We found a table close to the stage. He ordered half a liter of beer and I ordered a grape soda. As we waited for our drinks, the blind man said, "The music seems out of tune to our Western ears, but it has charm. Please describe the musicians."
I hadn't noticed the five men performing at the side of the stage as an introduction to the show. "They're seated cross-legged on a rug, dressed in loose white cotton shirts and large black trousers, with fabric around their waists that has been dyed bright red. Three are young lads, one is middle-aged and one is elderly. One beats a small drum, another plays a wooden stringed instrument, and the other three have smaller, violin- like pieces they play with a bow."
As the lights dimmed, the blind man asked, "What do your fellow tourists look like?"
"All nationalities, colors, shapes and sizes, a gallery of human faces," I whispered.
As I lowered my voice further and spoke close to his ear, the blind man leaned his head eagerly toward me. I had never before been listened to with such intensity.
"Very close to us is an elderly Japanese woman," I said. "Just beyond her a yellow-haired Scandinavian boy of about five is leaning forward, his face just below hers. They're motionless, waiting for the performance to start. It's the perfect living portrait of childhood and old age, of Europe and Asia."
"Yes, yes, I see them," the blind man said quietly, smiling.
A curtain at the back of the stage opened. Six young girls appeared, and I described their violet- colored silk skirts, white blouses, and gold-colored hats like small crowns, with flexible points that moved in rhythm with the dance. "On the tips of their fingers are golden nails perhaps 8 centimeters long," I told the blind man. "The nails highlight each elegant movement of their hands. It's a delightful effect."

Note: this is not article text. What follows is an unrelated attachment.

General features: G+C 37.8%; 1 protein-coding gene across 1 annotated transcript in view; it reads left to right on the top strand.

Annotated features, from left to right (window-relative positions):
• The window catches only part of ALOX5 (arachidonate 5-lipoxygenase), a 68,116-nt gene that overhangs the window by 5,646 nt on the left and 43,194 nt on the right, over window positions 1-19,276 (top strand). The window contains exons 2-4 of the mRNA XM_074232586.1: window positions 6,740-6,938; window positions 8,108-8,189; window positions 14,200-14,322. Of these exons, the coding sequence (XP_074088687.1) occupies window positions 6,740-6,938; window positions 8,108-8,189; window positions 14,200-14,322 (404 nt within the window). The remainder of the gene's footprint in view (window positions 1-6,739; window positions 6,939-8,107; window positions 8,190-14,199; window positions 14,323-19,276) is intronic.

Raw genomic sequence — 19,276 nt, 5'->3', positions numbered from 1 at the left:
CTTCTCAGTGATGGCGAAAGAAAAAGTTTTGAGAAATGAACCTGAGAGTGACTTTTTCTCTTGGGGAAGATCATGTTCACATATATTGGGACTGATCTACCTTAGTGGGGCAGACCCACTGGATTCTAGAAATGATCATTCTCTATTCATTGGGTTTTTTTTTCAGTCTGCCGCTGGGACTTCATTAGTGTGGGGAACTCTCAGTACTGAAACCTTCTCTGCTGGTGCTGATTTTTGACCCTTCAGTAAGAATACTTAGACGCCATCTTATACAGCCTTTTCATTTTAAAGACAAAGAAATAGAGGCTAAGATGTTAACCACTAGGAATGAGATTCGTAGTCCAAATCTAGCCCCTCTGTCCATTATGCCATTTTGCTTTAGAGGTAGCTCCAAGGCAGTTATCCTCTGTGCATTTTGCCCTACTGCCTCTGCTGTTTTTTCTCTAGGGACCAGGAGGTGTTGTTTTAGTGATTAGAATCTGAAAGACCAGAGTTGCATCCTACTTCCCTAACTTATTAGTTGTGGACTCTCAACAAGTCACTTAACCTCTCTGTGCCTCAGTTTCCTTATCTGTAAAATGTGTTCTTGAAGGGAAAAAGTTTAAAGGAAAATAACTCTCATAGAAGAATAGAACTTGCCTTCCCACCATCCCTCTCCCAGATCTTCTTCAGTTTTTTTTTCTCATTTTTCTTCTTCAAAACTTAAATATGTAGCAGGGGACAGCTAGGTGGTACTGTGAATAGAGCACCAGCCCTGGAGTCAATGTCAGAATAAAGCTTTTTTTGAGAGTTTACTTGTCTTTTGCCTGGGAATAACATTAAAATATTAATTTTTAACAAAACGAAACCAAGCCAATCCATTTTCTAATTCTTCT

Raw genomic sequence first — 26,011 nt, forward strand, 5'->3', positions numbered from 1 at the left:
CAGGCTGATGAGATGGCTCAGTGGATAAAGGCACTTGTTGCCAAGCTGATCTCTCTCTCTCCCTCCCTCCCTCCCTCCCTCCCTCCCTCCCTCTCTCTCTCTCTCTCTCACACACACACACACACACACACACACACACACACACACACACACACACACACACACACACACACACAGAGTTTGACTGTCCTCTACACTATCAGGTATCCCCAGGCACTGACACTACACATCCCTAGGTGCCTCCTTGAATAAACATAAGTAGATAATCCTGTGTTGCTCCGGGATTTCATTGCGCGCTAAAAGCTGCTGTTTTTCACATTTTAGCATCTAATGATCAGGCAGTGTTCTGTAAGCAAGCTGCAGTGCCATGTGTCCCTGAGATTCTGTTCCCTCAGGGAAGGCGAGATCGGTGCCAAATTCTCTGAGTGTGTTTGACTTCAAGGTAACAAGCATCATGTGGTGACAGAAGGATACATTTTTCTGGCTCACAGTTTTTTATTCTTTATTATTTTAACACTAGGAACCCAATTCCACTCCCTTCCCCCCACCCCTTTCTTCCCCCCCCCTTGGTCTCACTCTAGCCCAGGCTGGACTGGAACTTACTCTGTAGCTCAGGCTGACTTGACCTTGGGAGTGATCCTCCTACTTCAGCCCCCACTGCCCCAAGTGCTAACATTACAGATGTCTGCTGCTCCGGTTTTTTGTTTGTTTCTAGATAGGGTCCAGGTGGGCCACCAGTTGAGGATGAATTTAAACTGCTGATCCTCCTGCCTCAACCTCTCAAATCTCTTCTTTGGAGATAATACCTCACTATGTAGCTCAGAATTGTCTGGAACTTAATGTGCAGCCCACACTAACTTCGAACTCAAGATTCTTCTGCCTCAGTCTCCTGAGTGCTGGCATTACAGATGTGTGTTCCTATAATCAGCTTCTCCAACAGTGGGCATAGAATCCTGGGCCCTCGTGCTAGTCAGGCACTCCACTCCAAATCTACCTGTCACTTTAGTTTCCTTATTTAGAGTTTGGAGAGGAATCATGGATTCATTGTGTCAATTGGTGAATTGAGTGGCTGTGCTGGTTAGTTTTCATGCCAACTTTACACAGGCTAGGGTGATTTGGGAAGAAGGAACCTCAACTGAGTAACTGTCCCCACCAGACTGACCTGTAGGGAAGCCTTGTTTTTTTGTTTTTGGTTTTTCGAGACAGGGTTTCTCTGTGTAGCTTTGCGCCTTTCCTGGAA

He smiled and nodded. "How wonderful — I would love to touch one of those golden nails."
The first performance ended just as we finished dessert, and I excused myself and went to talk to the theater manager. Upon returning, I told my companion, "You've been invited backstage."
A few minutes later he was standing next to one of the dancers, her little crowned head hardly reaching his chest. She shyly extended both hands toward him, the brass fingernails shining in the overhead light. His hands, four times as large, reached out slowly and held them as though they were holding up two tiny birds. As he felt the smooth, curving sharpness of the metal tips, the girl stood quite still, gazing up into his face with an expression of wonder. A lump formed in my throat.
After taking a cab back to the inn, with my Chinese guest still with the others, the blind man patted my shoulder, then pulled me toward him and embraced me tightly. "How beautifully you saw everything for me," he whispered. "I can never thank you enough."
Later I thought: I should have thanked him. I was the one who had been blind, my eyes merely skimming the surface of things. He had helped me lift the veil that grows so quickly over our eyes in this busy world, to see a whole new realm I'd failed to appreciate before.
About a week after our trip, the chairman told me the Chinese executive had called to express great satisfaction with the trip. "Well done," the chairman said, smiling. I knew you could do the magic."
I was not able to tell him that the magic had been done to me.

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Section C:
A Hard Job to Come By
You could feel sorry for Alberto Torres (阿尔伯图·多里斯), who is blind. The last thing he remembers seeing was his daughter being born 13 years ago. Then the world went blank; he can only imagine what his only child looks like now, as a teenaged honor student.
Total darkness came as a result of a swelling of the nerve leading to his eye — a condition that was unrelated to the eye disease that had limited his vision since birth. "I went to sleep and woke up with nothing," he said.